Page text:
The Quarantine Binge: Ripper Street

We’re resurrecting our Weekend Binge to bring you some amazing television series to watch!

 

There have been many adaptations and interpretations of the Jack the Ripper murder case. The historic crime has been through many incarnations, from fiendish or outlandish horror exploitation, to historical and theory-based work. It is a sceptical practise and has produced varying results.

However, BBC-turned-Amazon series Ripper Street is both a look into the case and a departure from the murders in the form of this historical crime drama.


Created and written by Richard Warlow, Ripper Street is set six months after the Jack the Ripper murders. With streets of Whitechapel still gripped in fear over the horrendous acts, Detective Inspector Edmund Reid attempts to keep the peace. When more murders happen, Reid enlists the help of his Sergeant Drake – a rough and heavy-handed man – and Captain Homer Jackson – a clever Army surgeon turned forensic analyst. As well as the stories of these three men, the series looks at the life of Susan, a brothel madam and savvy businesswoman and Rose, a young sex worker who becomes a famed music hall singer.

Set in 1889, the show is a gritty and gory depiction of Victorian London life. The fabric of this life is weaved delicately, showing that certainly the creators have paid attention to the details of Victorian life. From the accurate and elaborate costuming to the pinpoint dialogue, there has been great care to reimagine this world. Plus, it tackles different aspects of this history such as the Matchstick Girl strike, the Cholera epidemic, and more. Ripper Street dives deep into this murky world, brilliantly capturing life in the era – no matter how grim.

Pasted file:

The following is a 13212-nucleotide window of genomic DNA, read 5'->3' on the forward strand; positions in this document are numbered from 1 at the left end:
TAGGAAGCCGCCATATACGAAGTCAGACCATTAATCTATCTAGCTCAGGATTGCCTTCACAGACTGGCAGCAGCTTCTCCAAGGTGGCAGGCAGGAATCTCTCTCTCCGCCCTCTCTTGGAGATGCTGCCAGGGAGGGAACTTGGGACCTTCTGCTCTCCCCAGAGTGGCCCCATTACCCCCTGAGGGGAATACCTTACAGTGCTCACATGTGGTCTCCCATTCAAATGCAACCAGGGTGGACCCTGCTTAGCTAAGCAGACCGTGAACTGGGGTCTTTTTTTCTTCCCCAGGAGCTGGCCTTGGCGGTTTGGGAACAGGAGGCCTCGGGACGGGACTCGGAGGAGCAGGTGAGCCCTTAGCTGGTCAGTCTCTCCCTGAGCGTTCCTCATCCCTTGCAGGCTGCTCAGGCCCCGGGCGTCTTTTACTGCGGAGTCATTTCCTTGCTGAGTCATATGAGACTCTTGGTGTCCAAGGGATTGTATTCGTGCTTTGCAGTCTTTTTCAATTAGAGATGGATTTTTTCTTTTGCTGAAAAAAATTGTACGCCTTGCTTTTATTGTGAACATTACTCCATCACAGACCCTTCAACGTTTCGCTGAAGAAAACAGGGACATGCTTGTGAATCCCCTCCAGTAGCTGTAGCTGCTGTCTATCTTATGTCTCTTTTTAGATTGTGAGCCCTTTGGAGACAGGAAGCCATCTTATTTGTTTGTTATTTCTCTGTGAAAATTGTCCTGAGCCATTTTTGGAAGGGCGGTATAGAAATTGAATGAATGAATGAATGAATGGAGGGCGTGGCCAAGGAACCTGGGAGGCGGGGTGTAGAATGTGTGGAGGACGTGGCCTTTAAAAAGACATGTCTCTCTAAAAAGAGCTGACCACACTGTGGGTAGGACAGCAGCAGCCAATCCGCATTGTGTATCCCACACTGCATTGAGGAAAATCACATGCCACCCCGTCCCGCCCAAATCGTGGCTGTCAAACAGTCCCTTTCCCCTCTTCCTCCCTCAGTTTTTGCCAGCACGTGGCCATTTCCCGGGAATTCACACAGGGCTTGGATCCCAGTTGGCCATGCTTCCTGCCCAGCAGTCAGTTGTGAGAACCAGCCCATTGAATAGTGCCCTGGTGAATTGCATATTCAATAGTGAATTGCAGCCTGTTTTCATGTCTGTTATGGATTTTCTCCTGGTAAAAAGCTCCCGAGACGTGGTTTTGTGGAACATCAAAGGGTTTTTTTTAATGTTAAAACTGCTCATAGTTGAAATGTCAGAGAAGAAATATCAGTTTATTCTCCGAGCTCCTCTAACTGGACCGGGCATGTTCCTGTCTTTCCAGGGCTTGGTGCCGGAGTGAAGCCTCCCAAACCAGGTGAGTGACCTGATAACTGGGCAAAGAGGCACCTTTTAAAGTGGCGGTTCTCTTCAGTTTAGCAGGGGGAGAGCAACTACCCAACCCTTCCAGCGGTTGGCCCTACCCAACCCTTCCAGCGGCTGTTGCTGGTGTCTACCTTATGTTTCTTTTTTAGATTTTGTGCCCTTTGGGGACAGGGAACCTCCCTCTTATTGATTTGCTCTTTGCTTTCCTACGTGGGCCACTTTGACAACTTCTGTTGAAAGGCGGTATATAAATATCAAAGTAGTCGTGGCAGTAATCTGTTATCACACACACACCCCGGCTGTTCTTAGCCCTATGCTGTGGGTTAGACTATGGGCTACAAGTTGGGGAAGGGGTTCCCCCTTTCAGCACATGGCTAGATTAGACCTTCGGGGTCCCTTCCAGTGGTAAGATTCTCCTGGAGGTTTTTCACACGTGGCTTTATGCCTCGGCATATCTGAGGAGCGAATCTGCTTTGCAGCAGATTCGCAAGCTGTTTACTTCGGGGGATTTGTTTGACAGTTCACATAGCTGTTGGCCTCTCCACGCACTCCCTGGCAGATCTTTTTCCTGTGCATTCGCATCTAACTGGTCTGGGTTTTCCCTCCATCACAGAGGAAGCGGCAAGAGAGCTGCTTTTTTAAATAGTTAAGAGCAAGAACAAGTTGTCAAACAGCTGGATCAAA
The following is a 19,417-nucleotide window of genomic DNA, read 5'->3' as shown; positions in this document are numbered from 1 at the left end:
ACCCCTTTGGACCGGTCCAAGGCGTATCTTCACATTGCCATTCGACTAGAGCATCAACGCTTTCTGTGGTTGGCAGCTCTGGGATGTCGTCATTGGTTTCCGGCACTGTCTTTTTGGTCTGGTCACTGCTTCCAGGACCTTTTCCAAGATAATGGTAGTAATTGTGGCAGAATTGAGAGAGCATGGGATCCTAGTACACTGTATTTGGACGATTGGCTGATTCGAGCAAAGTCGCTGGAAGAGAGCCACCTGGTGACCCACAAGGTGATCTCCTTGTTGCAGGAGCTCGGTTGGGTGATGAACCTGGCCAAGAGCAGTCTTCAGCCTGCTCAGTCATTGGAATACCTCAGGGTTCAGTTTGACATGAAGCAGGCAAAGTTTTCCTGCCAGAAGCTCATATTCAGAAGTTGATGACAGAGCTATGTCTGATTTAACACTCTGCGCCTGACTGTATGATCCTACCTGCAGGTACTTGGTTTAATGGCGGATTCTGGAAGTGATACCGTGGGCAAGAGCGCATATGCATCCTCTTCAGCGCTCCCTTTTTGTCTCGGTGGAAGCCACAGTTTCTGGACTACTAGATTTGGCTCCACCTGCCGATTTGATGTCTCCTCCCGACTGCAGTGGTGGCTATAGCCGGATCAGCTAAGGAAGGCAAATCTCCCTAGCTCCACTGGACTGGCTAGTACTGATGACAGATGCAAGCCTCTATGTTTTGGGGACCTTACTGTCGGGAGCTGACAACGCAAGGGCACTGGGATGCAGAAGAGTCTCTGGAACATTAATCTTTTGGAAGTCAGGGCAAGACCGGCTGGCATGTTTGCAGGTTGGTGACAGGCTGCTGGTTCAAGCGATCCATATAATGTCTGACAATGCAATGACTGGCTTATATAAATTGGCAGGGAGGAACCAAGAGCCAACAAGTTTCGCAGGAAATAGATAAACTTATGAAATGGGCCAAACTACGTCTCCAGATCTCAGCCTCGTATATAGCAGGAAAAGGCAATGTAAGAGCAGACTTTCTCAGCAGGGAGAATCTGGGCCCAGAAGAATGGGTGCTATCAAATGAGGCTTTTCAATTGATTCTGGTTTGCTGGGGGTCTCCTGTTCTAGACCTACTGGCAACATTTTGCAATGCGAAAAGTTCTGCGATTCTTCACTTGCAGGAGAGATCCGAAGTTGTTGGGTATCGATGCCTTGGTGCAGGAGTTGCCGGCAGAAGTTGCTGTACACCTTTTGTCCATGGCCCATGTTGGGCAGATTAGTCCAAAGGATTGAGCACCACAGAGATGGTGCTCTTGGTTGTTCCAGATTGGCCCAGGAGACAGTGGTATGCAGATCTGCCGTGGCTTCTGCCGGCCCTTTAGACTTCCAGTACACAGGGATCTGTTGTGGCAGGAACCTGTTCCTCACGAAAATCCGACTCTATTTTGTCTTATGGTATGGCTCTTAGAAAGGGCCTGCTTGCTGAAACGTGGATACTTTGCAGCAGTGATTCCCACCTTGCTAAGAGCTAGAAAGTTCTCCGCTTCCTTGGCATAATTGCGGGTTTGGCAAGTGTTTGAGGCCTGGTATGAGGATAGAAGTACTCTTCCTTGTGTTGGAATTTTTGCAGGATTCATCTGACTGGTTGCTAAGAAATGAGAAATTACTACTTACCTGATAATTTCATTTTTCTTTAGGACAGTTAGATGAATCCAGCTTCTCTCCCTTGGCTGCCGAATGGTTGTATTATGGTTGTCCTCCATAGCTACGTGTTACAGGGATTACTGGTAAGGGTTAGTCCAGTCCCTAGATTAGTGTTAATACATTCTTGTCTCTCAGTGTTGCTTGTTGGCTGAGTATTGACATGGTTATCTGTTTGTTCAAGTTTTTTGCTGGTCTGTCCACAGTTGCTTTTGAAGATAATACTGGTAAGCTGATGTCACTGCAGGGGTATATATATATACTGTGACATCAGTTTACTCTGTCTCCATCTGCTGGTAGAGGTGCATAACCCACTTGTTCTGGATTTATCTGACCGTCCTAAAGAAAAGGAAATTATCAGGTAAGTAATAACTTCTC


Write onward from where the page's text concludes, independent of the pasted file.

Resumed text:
That’s not to say it is more educational than it is entertaining. Sure enough, this series goes through some pretty engaging storylines and captures enough gore to keep any crime drama fans amused. Highlights include an insidious train crash in Season 3, a threat from Long Susan’s father, and the truth surrounding Edmund Reid’s lost daughter.

The performances are terrific. Matthew MacFadyen is greatly suited to the role of Reid. His deep accent and keen attention to emotional nuances makes his delivery of Victorian dialogue impeccable. Jerome Flynn is brilliant as Drake and pushes the character beyond a muscle-bound and rough sidekick. Adam Rothenberg as the token American is a fun rapscallion. MyAnna Buring is a strong female character who has faults and toils with the darker side of life for a woman in this era. Every season, there’s a new constable too, and the most memorable is Josh O’Connor’s in Season 3.

There are plenty of antagonists as well. Of course, nearly every episode has an episodic nature to it and, therefore, a criminal in each of them. However, with every season there is a big bad and there is no greater villain in Ripper Street then the brutish Detective Inspector Shrine, played wonderfully by Joseph Mawle. These are gleeful, hammy antagonists but the show is so much better for it.

There may be some storylines that lag, especially the finale series that lurches forward in time with a new buildings or settings and new characters that don’t quite gel as well as the first three seasons. Especially because Season 3 ended so beautifully that it seemed foolish to restart it, even if Seasons 4 and 5 did tie up loose ends.

With exhilarating action, incredible outfits, and superb performances, Ripper Street is good fun. So grab your top-hats and your mutton chops, and delight in this Victorian romp. It is truly the jammiest bit of jams. Fair warning though: if you do indulge this weekend, then you will come out of the series speaking proper Victorian like!


Ripper Street is available on Amazon Prime 

One thought on “The Quarantine Binge: Ripper Street

Leave a Reply

Fill in your details below or click an icon to log in:

WordPress.com Logo

You are commenting using your WordPress.com account. Log Out /  Change )

Google photo

You are commenting using your Google account. Log Out /  Change )

Twitter picture

You are commenting using your Twitter account. Log Out /  Change )

Facebook photo

You are commenting using your Facebook account. Log Out /  Change )

Connecting to %s

This site uses Akismet to reduce spam. Learn how your comment data is processed.